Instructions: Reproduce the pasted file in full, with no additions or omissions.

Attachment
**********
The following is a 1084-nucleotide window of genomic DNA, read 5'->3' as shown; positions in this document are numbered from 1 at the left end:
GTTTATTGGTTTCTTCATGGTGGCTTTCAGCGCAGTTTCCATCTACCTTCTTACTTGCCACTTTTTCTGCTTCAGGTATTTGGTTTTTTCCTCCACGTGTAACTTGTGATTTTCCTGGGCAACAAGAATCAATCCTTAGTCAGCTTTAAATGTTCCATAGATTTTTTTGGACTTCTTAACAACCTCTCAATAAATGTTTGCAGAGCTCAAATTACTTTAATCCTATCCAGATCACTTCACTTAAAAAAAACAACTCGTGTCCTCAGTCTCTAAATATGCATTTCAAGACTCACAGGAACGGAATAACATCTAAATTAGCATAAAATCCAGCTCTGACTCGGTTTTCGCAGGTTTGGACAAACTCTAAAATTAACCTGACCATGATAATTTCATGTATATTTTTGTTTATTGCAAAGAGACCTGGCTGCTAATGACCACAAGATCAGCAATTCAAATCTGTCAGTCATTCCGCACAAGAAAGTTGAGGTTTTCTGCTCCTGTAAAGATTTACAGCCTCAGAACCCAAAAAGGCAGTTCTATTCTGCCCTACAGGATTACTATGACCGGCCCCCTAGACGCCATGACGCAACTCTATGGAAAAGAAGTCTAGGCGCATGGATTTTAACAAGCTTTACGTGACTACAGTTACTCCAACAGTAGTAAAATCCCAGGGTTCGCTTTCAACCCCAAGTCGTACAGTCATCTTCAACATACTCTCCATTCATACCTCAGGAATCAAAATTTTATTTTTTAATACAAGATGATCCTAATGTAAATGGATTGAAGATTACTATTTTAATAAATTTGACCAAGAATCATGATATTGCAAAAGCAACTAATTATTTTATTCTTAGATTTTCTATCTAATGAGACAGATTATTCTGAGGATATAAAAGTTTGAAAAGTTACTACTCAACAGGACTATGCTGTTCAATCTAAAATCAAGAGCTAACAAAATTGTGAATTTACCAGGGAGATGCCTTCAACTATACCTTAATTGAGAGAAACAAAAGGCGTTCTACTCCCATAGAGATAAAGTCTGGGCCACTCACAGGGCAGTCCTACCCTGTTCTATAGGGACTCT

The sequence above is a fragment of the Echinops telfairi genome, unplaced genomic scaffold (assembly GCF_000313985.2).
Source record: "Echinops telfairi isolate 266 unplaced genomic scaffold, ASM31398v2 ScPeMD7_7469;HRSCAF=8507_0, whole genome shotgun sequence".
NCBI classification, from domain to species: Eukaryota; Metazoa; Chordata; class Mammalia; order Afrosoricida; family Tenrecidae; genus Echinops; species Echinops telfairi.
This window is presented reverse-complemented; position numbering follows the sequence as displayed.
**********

The following is a 1084-nucleotide window of genomic DNA, read 5'->3' as shown; positions in this document are numbered from 1 at the left end:
GTTTATTGGTTTCTTCATGGTGGCTTTCAGCGCAGTTTCCATCTACCTTCTTACTTGCCACTTTTTCTGCTTCAGGTATTTGGTTTTTTCCTCCACGTGTAACTTGTGATTTTCCTGGGCAACAAGAATCAATCCTTAGTCAGCTTTAAATGTTCCATAGATTTTTTTGGACTTCTTAACAACCTCTCAATAAATGTTTGCAGAGCTCAAATTACTTTAATCCTATCCAGATCACTTCACTTAAAAAAAACAACTCGTGTCCTCAGTCTCTAAATATGCATTTCAAGACTCACAGGAACGGAATAACATCTAAATTAGCATAAAATCCAGCTCTGACTCGGTTTTCGCAGGTTTGGACAAACTCTAAAATTAACCTGACCATGATAATTTCATGTATATTTTTGTTTATTGCAAAGAGACCTGGCTGCTAATGACCACAAGATCAGCAATTCAAATCTGTCAGTCATTCCGCACAAGAAAGTTGAGGTTTTCTGCTCCTGTAAAGATTTACAGCCTCAGAACCCAAAAAGGCAGTTCTATTCTGCCCTACAGGATTACTATGACCGGCCCCCTAGACGCCATGACGCAACTCTATGGAAAAGAAGTCTAGGCGCATGGATTTTAACAAGCTTTACGTGACTACAGTTACTCCAACAGTAGTAAAATCCCAGGGTTCGCTTTCAACCCCAAGTCGTACAGTCATCTTCAACATACTCTCCATTCATACCTCAGGAATCAAAATTTTATTTTTTAATACAAGATGATCCTAATGTAAATGGATTGAAGATTACTATTTTAATAAATTTGACCAAGAATCATGATATTGCAAAAGCAACTAATTATTTTATTCTTAGATTTTCTATCTAATGAGACAGATTATTCTGAGGATATAAAAGTTTGAAAAGTTACTACTCAACAGGACTATGCTGTTCAATCTAAAATCAAGAGCTAACAAAATTGTGAATTTACCAGGGAGATGCCTTCAACTATACCTTAATTGAGAGAAACAAAAGGCGTTCTACTCCCATAGAGATAAAGTCTGGGCCACTCACAGGGCAGTCCTACCCTGTTCTATAGGGACTCT

The sequence above is a fragment of the Echinops telfairi genome, unplaced genomic scaffold (assembly GCF_000313985.2).
Source record: "Echinops telfairi isolate 266 unplaced genomic scaffold, ASM31398v2 ScPeMD7_7469;HRSCAF=8507_0, whole genome shotgun sequence".
NCBI classification, from domain to species: Eukaryota; Metazoa; Chordata; class Mammalia; order Afrosoricida; family Tenrecidae; genus Echinops; species Echinops telfairi.
This window is presented reverse-complemented; position numbering follows the sequence as displayed.